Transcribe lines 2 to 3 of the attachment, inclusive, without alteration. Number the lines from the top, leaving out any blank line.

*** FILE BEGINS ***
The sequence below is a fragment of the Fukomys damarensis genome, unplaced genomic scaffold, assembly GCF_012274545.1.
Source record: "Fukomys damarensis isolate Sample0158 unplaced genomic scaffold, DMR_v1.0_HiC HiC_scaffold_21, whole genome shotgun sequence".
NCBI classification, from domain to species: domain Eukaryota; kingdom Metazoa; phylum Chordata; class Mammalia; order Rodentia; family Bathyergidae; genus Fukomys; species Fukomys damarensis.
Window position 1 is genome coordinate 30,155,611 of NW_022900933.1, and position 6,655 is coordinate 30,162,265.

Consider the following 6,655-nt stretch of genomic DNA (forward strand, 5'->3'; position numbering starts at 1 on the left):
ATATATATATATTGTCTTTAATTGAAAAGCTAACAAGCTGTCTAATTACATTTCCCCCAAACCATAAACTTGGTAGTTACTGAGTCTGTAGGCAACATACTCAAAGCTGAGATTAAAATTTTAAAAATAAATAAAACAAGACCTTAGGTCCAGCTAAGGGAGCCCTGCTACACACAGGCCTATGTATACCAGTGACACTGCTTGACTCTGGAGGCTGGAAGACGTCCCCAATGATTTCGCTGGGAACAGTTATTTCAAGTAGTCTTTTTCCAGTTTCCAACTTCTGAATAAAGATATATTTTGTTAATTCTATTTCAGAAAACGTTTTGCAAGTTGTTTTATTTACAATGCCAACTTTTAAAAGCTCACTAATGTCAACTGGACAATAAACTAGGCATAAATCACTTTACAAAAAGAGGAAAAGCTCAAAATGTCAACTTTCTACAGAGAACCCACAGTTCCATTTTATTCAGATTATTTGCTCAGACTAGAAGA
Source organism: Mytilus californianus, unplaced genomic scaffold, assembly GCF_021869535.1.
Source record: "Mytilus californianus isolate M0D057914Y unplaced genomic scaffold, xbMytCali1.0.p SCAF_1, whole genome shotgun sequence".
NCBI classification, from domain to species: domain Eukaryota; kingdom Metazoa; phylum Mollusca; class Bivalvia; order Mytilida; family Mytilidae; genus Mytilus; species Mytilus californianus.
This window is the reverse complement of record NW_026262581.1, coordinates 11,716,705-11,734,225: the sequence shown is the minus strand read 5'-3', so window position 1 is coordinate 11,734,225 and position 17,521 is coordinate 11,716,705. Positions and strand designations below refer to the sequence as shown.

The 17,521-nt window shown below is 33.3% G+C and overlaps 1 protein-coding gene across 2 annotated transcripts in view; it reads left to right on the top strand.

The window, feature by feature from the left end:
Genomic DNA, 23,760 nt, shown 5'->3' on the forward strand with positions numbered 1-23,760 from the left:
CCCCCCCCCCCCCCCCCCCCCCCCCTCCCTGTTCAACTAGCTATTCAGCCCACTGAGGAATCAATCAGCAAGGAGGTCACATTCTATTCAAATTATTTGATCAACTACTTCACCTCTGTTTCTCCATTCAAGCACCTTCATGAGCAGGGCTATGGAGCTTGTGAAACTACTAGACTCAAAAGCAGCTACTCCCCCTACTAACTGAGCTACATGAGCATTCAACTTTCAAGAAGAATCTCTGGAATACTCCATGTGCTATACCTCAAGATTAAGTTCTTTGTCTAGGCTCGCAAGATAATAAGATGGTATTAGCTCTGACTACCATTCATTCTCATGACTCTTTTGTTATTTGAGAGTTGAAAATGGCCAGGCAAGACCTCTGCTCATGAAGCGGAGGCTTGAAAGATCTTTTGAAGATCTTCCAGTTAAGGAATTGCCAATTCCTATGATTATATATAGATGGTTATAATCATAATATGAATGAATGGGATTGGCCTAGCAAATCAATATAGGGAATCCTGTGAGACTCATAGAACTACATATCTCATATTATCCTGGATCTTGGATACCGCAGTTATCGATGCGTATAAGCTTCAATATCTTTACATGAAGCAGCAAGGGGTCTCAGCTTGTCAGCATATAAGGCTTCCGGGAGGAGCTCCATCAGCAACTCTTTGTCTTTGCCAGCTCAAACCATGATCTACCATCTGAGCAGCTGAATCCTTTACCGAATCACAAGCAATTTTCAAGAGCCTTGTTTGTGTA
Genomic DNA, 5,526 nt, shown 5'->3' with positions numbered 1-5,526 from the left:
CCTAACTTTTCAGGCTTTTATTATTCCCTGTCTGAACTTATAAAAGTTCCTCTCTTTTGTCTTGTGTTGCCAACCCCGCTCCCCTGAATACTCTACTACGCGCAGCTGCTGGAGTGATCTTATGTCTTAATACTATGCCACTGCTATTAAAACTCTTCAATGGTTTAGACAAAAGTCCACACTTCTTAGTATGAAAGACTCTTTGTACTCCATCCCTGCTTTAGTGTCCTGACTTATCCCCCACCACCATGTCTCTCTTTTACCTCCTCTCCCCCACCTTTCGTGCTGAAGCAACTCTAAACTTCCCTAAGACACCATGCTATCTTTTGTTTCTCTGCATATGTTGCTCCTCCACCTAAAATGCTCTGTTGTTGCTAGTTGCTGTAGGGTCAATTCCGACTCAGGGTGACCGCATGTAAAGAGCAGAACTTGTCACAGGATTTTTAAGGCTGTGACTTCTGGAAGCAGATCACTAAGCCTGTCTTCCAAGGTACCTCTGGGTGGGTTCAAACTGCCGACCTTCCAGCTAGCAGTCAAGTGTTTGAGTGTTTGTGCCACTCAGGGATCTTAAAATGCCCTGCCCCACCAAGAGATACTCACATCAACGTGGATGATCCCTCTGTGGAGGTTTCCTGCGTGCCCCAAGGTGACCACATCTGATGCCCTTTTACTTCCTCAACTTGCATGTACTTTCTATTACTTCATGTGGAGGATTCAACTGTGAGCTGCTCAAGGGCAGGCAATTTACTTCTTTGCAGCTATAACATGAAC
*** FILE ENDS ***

Source record: "Fukomys damarensis isolate Sample0158 unplaced genomic scaffold, DMR_v1.0_HiC HiC_scaffold_21, whole genome shotgun sequence".
NCBI classification, from domain to species: domain Eukaryota; kingdom Metazoa; phylum Chordata; class Mammalia; order Rodentia; family Bathyergidae; genus Fukomys; species Fukomys damarensis.